UFC middleweight Cung Le will have the legal option to appeal a one-year suspension he received after testing positive for elevated levels of human growth hormone (hGH) following a bout on Aug. 23 in Macau, China.
UFC president Dana White confirmed Le's right to file an appeal to ESPN.com on Wednesday. The appeal would be overseen by a third-party arbitrator, according to Lawrence Epstein, UFC chief operating officer.
"The (American Arbitration Association) would hear whatever Cung Le's arguments are. He has a certain time to file his intention to appeal. An arbitration panel would be set up, he'll make his case, arbitration will make its decision and that will be the end of it."
Le's manager, Gary Ibarra, confirmed to ESPN.com Le plans to exercise the right to appeal.
"Of course," Ibarra said. "The UFC is fully aware of the issues we have with the testing (on Aug. 23). These are valid arguments we have raised."
This case is unprecedented, as it's the first time a fighter will appeal a drug suspension to the UFC directly. Athletes have the right to appeal suspensions to state athletic commissions, but it was unknown if Le would have the same option since the UFC acted as its own regulatory body in Macau, where this is no regulatory body.
A post-fight blood test on Aug. 23, performed by the Hong Kong Functional Medical Testing Center and ordered by the UFC, revealed Le, 42, had an hGH level of 18.162 mIU/mL, which is above normal ranges.
The UFC initially suspended the San Jose-based fighter nine months on Sept. 30. The promotion eventually extended the suspension to one year, following a discussion amongst "senior management."
On Oct. 2, Le released a statement questioning the testing procedures executed by the collection agency. The Hong Kong lab is not one of 32 labs certified by the World Anti-Doping Agency (WADA), which is considered the gold standard in terms of hGH testing in sports.
White said a WADA-certified lab was not used to collect the blood samples on Aug. 23 because it was an unprecedented move the company decided to implement that week. Previously, the UFC has only ordered urine tests on its athletes on fight-night.
Dr. Don Catlin, anti-doping specialist and founder and former director of the UCLA Olympic Analytical lab, expressed his opinion that any hGH testing not up to WADA standards carries very little weight.
"There are so many different hGH tests worldwide," Catlin said. "We've reviewed all of them. WADA has developed its own special test that we use worldwide. WADA controlled labs have reagents that are are made available to them and they work. They are complicated tests but it can be done and can be done right.
"So, when somebody comes and says, 'We have a test from Hong Kong,' they can't tell me anything about how it was done. It was probably done by some commercial lab for clinical purposes. They're not verified. You can't look up in medical journals what the basis of the test. With WADA, there is lots of information out there that you can verify and say, 'This test is OK.'"
Le also pointed to a scientific study in the British Journal of Sports Medicine, that states GH production in the body can increase during prolonged physical activity. Le fought Michael Bisping on Aug. 23, losing via TKO at 0:57 of the fourth round. According to Ibarra, blood was drawn from Le immediately after the bout. He also said the lab destroyed a "B" sample, which are preserved in the event of an appeal under WADA code.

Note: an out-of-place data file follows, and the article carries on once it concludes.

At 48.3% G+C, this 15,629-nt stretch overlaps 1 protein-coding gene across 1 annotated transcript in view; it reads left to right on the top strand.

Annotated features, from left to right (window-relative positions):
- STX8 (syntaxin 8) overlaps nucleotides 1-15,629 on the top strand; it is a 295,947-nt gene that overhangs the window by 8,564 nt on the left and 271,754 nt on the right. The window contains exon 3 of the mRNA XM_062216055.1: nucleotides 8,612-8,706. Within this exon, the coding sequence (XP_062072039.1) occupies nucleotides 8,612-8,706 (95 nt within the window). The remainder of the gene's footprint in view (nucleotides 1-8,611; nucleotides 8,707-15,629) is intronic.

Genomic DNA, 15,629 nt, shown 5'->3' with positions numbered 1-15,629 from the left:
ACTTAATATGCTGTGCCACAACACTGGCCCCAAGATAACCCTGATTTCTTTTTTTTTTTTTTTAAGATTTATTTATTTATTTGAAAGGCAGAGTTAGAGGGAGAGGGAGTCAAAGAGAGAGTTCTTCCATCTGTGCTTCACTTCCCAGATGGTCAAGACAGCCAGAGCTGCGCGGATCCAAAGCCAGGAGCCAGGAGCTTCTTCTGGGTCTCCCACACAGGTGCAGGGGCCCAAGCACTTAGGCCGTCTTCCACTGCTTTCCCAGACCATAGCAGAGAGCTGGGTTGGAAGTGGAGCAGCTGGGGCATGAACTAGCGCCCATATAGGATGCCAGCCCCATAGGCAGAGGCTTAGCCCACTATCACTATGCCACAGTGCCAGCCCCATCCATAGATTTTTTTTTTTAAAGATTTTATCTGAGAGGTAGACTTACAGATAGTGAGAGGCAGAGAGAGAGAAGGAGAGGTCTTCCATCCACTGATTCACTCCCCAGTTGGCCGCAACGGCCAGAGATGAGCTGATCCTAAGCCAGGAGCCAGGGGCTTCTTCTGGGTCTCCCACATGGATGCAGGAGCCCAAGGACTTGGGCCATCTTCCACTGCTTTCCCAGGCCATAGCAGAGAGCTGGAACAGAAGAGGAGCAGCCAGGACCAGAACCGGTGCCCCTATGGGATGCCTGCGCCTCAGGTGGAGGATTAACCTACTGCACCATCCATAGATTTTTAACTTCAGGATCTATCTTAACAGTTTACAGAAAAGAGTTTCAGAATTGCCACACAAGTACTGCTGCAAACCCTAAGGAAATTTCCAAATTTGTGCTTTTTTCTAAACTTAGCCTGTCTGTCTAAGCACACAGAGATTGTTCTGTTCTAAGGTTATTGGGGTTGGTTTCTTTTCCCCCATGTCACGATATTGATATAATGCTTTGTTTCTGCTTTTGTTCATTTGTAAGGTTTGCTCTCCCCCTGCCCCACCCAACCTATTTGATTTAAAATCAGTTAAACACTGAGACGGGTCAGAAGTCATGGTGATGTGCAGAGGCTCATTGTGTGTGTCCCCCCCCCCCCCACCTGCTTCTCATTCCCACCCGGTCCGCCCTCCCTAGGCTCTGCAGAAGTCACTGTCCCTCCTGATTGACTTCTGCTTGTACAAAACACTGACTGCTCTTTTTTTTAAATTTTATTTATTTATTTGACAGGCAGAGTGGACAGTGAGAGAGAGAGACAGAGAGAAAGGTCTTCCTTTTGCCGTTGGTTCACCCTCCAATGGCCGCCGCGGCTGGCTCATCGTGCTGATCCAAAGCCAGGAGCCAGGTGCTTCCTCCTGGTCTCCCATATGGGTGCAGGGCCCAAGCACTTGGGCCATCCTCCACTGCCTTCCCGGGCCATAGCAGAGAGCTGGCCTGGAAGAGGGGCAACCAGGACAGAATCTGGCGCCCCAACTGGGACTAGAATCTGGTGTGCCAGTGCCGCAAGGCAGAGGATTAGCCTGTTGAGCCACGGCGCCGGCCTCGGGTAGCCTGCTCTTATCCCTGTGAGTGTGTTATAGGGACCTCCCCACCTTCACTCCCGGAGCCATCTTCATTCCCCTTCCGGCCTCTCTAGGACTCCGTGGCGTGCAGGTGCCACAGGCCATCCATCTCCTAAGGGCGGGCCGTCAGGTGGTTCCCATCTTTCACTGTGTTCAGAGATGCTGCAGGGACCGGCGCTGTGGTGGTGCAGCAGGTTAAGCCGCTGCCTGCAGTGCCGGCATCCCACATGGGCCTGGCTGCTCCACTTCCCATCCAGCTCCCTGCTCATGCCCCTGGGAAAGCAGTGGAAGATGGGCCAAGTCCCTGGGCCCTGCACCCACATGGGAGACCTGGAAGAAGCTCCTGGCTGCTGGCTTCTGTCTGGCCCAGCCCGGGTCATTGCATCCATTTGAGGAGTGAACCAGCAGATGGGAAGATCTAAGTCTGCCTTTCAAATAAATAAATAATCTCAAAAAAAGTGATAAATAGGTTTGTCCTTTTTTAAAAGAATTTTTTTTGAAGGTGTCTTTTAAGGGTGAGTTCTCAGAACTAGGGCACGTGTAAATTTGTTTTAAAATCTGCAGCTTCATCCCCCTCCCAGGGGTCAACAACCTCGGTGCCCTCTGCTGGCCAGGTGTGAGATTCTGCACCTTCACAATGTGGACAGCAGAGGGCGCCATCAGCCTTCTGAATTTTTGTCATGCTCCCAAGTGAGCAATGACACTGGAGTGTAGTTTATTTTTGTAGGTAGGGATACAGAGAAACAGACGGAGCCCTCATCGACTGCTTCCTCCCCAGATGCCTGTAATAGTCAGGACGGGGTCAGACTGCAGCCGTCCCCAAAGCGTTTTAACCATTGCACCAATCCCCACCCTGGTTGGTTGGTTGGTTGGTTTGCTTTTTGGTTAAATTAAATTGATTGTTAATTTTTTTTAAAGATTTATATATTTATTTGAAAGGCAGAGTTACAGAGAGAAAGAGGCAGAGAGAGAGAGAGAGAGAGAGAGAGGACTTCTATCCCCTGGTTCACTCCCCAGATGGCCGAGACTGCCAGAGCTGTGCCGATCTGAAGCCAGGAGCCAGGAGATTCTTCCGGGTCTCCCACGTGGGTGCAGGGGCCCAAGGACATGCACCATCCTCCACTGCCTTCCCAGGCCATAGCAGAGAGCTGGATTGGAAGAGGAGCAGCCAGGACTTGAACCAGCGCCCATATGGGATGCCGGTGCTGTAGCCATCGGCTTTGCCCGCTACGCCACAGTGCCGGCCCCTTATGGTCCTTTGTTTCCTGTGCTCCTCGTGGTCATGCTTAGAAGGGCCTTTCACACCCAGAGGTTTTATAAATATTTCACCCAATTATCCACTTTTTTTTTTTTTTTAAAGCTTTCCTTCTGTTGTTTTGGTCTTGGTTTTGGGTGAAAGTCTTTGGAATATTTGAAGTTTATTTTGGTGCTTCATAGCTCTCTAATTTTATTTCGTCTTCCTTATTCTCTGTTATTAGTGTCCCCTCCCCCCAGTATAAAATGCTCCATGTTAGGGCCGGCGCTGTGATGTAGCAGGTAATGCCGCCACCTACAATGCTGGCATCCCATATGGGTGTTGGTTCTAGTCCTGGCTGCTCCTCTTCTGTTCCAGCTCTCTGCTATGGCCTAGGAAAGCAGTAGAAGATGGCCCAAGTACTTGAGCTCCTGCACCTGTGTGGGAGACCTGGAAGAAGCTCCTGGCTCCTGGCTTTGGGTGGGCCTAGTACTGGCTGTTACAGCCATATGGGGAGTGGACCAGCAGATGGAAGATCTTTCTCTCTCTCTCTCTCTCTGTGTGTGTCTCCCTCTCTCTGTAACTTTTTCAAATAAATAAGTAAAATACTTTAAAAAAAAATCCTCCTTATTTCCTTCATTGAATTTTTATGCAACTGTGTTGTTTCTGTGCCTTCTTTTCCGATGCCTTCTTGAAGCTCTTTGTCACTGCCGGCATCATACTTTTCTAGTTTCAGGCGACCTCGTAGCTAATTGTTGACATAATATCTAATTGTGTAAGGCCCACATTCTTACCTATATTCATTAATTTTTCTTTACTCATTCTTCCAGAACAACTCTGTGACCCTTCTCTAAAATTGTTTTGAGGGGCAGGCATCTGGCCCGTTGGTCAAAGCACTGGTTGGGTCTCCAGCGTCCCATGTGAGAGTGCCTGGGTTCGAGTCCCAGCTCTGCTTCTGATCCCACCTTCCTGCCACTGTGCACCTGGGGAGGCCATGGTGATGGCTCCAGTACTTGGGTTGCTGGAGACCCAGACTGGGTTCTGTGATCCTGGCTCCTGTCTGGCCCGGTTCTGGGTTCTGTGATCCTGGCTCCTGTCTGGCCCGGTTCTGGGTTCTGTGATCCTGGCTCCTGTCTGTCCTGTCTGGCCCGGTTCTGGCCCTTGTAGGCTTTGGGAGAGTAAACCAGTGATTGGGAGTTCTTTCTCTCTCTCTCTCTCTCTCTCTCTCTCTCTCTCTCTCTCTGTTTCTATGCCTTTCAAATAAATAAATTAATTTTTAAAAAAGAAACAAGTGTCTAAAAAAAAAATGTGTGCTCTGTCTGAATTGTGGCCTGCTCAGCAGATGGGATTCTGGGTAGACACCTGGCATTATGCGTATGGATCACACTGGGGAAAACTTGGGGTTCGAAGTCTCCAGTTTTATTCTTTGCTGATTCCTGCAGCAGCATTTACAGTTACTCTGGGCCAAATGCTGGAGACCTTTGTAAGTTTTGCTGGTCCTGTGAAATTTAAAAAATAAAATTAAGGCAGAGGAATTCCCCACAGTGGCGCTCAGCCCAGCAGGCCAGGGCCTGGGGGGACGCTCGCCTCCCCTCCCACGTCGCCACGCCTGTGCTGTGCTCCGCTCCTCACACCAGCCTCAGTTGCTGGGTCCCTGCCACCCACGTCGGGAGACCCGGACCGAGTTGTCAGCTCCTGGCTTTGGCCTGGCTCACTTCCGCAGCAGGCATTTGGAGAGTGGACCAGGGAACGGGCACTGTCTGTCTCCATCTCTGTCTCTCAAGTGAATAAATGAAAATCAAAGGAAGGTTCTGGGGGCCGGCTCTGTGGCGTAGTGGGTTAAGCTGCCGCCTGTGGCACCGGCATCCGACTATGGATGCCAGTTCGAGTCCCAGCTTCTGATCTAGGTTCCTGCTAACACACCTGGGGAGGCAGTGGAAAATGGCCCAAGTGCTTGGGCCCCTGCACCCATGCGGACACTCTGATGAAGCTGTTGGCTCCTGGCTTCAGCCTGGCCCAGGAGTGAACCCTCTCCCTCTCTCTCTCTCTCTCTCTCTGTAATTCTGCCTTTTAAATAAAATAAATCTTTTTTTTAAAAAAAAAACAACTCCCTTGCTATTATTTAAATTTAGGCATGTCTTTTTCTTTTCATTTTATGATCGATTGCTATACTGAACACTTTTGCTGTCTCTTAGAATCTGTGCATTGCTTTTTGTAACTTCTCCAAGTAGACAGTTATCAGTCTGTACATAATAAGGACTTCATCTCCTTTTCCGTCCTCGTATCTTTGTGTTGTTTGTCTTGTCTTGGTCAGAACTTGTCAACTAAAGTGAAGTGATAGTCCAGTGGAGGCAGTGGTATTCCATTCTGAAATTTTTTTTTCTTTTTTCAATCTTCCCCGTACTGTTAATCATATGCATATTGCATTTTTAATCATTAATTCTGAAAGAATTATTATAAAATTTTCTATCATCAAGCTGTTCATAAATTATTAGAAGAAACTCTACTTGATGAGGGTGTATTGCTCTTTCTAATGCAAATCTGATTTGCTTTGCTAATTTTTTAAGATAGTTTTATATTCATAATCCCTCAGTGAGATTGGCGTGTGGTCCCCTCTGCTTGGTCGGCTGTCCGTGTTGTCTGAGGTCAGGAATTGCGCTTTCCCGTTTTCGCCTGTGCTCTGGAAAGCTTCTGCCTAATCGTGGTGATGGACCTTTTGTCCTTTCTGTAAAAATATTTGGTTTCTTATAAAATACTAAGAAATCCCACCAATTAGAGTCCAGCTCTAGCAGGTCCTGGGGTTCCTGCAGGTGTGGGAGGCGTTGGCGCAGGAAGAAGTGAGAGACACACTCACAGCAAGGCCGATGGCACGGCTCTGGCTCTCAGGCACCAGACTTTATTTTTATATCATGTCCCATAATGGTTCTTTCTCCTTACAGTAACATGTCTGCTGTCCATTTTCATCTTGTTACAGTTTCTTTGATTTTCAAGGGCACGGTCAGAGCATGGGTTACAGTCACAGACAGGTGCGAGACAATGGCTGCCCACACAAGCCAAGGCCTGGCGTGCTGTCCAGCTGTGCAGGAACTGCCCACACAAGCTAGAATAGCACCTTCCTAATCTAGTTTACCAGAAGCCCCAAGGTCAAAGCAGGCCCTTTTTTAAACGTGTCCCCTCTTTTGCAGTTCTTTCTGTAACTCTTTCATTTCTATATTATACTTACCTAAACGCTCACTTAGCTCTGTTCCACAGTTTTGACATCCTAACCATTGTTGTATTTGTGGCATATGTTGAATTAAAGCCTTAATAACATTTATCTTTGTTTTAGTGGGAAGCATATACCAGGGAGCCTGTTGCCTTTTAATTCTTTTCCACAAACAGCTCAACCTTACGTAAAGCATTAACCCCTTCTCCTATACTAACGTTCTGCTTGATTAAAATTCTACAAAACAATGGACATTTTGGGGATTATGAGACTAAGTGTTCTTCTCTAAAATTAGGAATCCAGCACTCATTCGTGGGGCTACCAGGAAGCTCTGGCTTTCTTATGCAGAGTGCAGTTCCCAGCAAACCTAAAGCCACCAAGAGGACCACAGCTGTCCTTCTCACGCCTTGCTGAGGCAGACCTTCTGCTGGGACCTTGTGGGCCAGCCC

Le, whose chiseled physique drew speculation of performance-enhancing drugs leading up to the fight, maintains he did not take any banned substances. He dismissed speculation prior to the fight, crediting his appearance to changes in his diet, health and work ethic. Test results from Aug. 23 for his serum testosterone levels, Erythropoietin (EPO) and other banned substances returned negative.
White said the UFC will never authorize a non-WADA accredited lab to perform blood tests again, but defended the UFC's actions on Le.
"Our drug testing is only getting better and anybody who is using anything or is cheating in any way, shape or form -- you're going to get caught," White said. "It doesn't matter if you're the greatest guy ever and we love and have a great relationship with you. If you're cheating, you're cheating.
"As a company, I can't tell you of a guy we love more than Cung Le. He went over to China and not only did The Ultimate Fighter (reality series) for us, but he kept that whole show together. He did an amazing job. I literally could not tell you all the good things I have to say about Cung Le. We would never dog him."
The UFC is expected to announce a comprehensive, year-round random drug testing program to test its entire roster in 2015. The promotion is currently in discussions with third-party collection agencies to run the program. Epstein said future appeals of drug test results from that program would be handled similarly to Le, by an arbitrator.
"It would be slightly different," Epstein said. "We're talking about using a third-party organization to do everything; handle drug tests and the proceedings in general. It would be the same, in that an arbitration panel would be commissioned to handle any appeals but (the UFC) really wouldn't have any involvement at all."